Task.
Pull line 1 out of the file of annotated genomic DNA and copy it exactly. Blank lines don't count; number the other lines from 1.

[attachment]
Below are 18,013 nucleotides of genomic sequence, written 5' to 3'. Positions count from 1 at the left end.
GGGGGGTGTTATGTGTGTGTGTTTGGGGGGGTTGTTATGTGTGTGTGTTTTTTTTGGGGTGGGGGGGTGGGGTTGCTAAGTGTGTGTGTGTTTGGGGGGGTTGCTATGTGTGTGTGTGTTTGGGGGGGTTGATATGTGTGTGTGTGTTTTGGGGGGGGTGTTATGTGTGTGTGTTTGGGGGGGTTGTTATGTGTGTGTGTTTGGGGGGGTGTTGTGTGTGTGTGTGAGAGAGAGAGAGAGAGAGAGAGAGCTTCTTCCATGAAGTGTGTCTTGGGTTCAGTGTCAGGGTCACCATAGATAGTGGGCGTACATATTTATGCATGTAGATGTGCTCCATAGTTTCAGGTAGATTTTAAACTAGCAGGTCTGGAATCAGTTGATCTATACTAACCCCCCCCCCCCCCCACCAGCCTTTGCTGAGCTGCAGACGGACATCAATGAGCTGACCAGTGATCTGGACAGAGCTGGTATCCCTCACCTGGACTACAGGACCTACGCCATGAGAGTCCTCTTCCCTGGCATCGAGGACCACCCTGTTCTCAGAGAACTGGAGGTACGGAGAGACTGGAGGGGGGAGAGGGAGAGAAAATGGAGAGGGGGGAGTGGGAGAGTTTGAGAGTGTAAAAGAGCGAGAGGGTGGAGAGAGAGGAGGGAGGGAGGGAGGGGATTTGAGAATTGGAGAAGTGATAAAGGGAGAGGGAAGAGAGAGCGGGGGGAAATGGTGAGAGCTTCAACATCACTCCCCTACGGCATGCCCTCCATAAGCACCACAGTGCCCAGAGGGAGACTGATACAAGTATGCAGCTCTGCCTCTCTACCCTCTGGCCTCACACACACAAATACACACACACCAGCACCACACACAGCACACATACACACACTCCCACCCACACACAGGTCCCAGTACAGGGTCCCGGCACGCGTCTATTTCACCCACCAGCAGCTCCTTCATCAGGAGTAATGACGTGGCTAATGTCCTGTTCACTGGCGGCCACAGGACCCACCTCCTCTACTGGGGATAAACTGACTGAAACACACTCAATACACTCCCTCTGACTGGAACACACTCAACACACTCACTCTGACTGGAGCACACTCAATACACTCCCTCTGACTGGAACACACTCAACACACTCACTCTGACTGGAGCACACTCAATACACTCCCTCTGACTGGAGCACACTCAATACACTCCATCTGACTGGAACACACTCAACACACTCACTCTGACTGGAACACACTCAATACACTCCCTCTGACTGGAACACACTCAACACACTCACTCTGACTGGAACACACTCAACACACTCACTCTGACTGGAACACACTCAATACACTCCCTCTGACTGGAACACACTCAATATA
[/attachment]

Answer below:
Below are 18,013 nucleotides of genomic sequence, written 5' to 3'. Positions count from 1 at the left end.